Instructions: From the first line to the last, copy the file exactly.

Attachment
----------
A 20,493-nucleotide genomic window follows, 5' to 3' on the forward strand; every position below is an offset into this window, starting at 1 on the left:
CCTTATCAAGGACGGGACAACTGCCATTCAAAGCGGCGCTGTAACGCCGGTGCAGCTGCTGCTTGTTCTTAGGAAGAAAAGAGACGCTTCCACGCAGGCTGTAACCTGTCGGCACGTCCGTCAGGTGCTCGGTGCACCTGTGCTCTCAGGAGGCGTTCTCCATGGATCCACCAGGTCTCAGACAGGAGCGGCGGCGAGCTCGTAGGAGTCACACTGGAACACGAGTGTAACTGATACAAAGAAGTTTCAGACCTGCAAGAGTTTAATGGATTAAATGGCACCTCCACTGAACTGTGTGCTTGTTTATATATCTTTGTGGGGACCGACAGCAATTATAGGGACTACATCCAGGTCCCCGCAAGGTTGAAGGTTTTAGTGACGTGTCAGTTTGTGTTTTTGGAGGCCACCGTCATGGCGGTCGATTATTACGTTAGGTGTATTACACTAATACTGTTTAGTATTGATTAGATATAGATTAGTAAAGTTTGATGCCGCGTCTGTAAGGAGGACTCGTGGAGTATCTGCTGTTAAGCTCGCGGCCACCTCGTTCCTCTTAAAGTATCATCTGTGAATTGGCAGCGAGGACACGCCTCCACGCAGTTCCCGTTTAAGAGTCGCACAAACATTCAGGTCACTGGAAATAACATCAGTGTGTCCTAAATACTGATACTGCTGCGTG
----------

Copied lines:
A 20,493-nucleotide genomic window follows, 5' to 3' on the forward strand; every position below is an offset into this window, starting at 1 on the left:
CCTTATCAAGGACGGGACAACTGCCATTCAAAGCGGCGCTGTAACGCCGGTGCAGCTGCTGCTTGTTCTTAGGAAGAAAAGAGACGCTTCCACGCAGGCTGTAACCTGTCGGCACGTCCGTCAGGTGCTCGGTGCACCTGTGCTCTCAGGAGGCGTTCTCCATGGATCCACCAGGTCTCAGACAGGAGCGGCGGCGAGCTCGTAGGAGTCACACTGGAACACGAGTGTAACTGATACAAAGAAGTTTCAGACCTGCAAGAGTTTAATGGATTAAATGGCACCTCCACTGAACTGTGTGCTTGTTTATATATCTTTGTGGGGACCGACAGCAATTATAGGGACTACATCCAGGTCCCCGCAAGGTTGAAGGTTTTAGTGACGTGTCAGTTTGTGTTTTTGGAGGCCACCGTCATGGCGGTCGATTATTACGTTAGGTGTATTACACTAATACTGTTTAGTATTGATTAGATATAGATTAGTAAAGTTTGATGCCGCGTCTGTAAGGAGGACTCGTGGAGTATCTGCTGTTAAGCTCGCGGCCACCTCGTTCCTCTTAAAGTATCATCTGTGAATTGGCAGCGAGGACACGCCTCCACGCAGTTCCCGTTTAAGAGTCGCACAAACATTCAGGTCACTGGAAATAACATCAGTGTGTCCTAAATACTGATACTGCTGCGTG